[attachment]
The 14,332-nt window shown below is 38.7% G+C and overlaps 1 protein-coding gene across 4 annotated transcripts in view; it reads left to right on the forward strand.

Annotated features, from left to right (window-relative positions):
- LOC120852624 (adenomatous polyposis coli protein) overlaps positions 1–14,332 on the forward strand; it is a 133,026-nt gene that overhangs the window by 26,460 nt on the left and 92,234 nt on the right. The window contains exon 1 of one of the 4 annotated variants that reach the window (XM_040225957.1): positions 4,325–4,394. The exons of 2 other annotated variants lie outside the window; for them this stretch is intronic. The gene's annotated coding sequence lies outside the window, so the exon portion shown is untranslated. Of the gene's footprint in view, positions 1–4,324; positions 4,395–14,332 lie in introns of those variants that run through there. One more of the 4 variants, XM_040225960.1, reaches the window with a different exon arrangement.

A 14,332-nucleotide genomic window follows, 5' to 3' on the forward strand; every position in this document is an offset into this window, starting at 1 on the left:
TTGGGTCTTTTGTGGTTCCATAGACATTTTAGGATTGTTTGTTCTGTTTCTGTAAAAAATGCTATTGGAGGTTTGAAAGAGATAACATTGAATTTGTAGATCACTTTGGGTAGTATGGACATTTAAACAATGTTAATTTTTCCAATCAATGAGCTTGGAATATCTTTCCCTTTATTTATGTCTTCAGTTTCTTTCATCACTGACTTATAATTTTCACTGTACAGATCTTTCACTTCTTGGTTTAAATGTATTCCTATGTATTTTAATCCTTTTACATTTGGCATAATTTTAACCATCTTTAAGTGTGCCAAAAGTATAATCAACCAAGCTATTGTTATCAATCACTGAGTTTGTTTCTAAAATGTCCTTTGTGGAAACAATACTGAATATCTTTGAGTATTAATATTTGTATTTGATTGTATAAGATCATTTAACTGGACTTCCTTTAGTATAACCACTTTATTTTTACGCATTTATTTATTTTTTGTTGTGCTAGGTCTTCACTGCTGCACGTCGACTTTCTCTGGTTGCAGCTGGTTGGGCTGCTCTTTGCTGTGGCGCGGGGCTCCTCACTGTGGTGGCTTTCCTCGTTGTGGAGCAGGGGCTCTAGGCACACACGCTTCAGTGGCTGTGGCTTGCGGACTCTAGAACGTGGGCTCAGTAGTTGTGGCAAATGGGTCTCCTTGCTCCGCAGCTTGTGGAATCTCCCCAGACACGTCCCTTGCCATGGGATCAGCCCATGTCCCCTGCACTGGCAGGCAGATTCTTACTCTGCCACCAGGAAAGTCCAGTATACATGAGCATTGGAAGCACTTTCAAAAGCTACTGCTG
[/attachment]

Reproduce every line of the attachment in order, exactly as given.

The 14,332-nt window shown below is 38.7% G+C and overlaps 1 protein-coding gene across 4 annotated transcripts in view; it reads left to right on the forward strand.

Annotated features, from left to right (window-relative positions):
- LOC120852624 (adenomatous polyposis coli protein) overlaps positions 1–14,332 on the forward strand; it is a 133,026-nt gene that overhangs the window by 26,460 nt on the left and 92,234 nt on the right. The window contains exon 1 of one of the 4 annotated variants that reach the window (XM_040225957.1): positions 4,325–4,394. The exons of 2 other annotated variants lie outside the window; for them this stretch is intronic. The gene's annotated coding sequence lies outside the window, so the exon portion shown is untranslated. Of the gene's footprint in view, positions 1–4,324; positions 4,395–14,332 lie in introns of those variants that run through there. One more of the 4 variants, XM_040225960.1, reaches the window with a different exon arrangement.

A 14,332-nucleotide genomic window follows, 5' to 3' on the forward strand; every position in this document is an offset into this window, starting at 1 on the left:
TTGGGTCTTTTGTGGTTCCATAGACATTTTAGGATTGTTTGTTCTGTTTCTGTAAAAAATGCTATTGGAGGTTTGAAAGAGATAACATTGAATTTGTAGATCACTTTGGGTAGTATGGACATTTAAACAATGTTAATTTTTCCAATCAATGAGCTTGGAATATCTTTCCCTTTATTTATGTCTTCAGTTTCTTTCATCACTGACTTATAATTTTCACTGTACAGATCTTTCACTTCTTGGTTTAAATGTATTCCTATGTATTTTAATCCTTTTACATTTGGCATAATTTTAACCATCTTTAAGTGTGCCAAAAGTATAATCAACCAAGCTATTGTTATCAATCACTGAGTTTGTTTCTAAAATGTCCTTTGTGGAAACAATACTGAATATCTTTGAGTATTAATATTTGTATTTGATTGTATAAGATCATTTAACTGGACTTCCTTTAGTATAACCACTTTATTTTTACGCATTTATTTATTTTTTGTTGTGCTAGGTCTTCACTGCTGCACGTCGACTTTCTCTGGTTGCAGCTGGTTGGGCTGCTCTTTGCTGTGGCGCGGGGCTCCTCACTGTGGTGGCTTTCCTCGTTGTGGAGCAGGGGCTCTAGGCACACACGCTTCAGTGGCTGTGGCTTGCGGACTCTAGAACGTGGGCTCAGTAGTTGTGGCAAATGGGTCTCCTTGCTCCGCAGCTTGTGGAATCTCCCCAGACACGTCCCTTGCCATGGGATCAGCCCATGTCCCCTGCACTGGCAGGCAGATTCTTACTCTGCCACCAGGAAAGTCCAGTATACATGAGCATTGGAAGCACTTTCAAAAGCTACTGCTG